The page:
Since the late 1990s there have been at least 12 major reviews, vision statement and Green/White Papers – and we’ve failed to implement the funding recommendations of any of them.  Despite Boris Johnson’s claim to have a plan for social care when he became Prime Minister in 2019, and despite all the recent debate around funding models, it’s hard to imagine that this might be 13th time lucky.  While the devil is in the detail, many people feel that an increase in National Insurance is much less equitable than funding social care from general taxation, disproportionately affecting younger people and those on low incomes.  It’s also possible that any cap could be set at too high a level to make much difference, preventing people from preparing for future care costs because the sums involved are simply too large to contemplate.  What emerges might also be a health and social care fund, focusing initially on the NHS backlog following COVID, before any new money gets anywhere near social care.

However, while even a limited cap might have some positive impact, this still seems a major case of putting the cart before the horse.  A cap is a start and would help to at least soften one of the worst and most cruel cliff edges in our welfare system.  However, by itself, all it would do is change who pays: it wouldn’t necessarily mean that even an extra penny was available to spend on more or better care or to improve the terms and conditions of low-paid, exhausted and demoralised workers.  Even worse, it would do nothing to change the nature of current services – so all we’d have is a row about who pays, and potentially no discussion of what we want social care to help us achieve in our lives, what principles it should be based on and how future care should be organised and delivered.  Fortunately there are excellent attempts to do just this – from Social Care Future and the Alzheimer’s Society, to the ‘community conversations’ facilitated by Engage Britain or the forthcoming Archbishop’s Commission on Reimaging Care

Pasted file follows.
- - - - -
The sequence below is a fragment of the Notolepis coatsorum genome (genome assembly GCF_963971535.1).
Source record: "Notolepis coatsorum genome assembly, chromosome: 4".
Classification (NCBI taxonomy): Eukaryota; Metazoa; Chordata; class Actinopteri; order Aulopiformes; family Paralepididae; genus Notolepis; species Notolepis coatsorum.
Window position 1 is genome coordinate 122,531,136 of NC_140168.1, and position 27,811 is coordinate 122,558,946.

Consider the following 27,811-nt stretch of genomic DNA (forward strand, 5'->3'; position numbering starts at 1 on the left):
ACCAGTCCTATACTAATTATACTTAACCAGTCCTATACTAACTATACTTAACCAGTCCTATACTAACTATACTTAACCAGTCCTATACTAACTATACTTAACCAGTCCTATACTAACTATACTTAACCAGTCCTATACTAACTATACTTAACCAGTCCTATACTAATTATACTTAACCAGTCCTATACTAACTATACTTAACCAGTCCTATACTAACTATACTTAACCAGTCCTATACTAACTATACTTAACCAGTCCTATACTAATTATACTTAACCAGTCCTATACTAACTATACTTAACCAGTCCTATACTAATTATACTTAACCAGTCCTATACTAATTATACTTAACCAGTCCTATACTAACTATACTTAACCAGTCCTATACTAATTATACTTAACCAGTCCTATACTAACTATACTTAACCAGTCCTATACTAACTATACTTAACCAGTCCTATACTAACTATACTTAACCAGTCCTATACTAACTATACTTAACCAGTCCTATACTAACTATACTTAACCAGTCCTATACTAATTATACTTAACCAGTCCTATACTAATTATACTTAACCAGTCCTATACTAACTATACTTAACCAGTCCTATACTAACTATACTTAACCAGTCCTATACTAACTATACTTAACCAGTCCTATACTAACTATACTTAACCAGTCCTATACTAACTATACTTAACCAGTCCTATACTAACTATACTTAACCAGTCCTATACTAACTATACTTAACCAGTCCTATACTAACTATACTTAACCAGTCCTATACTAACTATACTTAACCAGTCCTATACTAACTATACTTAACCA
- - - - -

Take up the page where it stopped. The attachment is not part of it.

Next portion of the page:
Although very different in their nature and origins, all these initiatives seem likely to point in a similar direction.  As an example, I’m the Director of IMPACT (‘Improving Adult Care Together’), a new UK centre for implementing evidence in adult social care, and we see social care not as a basic safety net that we have to provide to meet minimum public expectations, but as a form of social and economic investment that helps us to be full citizens, live chosen lifestyles and have a better life together as a society.  Our strapline (suggested by someone who draws on care and support themselves) is that “good care isn’t just about ‘services’, it’s about having a life”.  This has much in common with the vision developed by Social Care Future“we all want to live in the place we call home with the people and things that we love, in communities where we look out for one another, doing the things that matter to us.”  Unfortunately, the current debate about social care funding seems about as far away as one can get from these visions for people’s lives – and it’s hard not feel an exhausting sense of déjà vu at what could be yet another major missed opportunity.

Our previous work on the nature and costs of social care reform is published in the Journal of Social Policy, setting out different spending scenarios depending on the level of reform that is pursued, and identifying a ‘lost decade’ between 2010 and 2020 when social care reform arguable stalled, and in many ways went backwards.

Are you involved in adult social care? IMPACT, a new UK centre for implementing evidence in adult social care, want to hear from you. The Centre are particularly interested in hearing from: people who use care and support services, user-led and community organisations, groups that work with people whose voices are seldom heard, people who look after someone else – ‘carers’, people who work in social care and people from black and minority ethnic communities.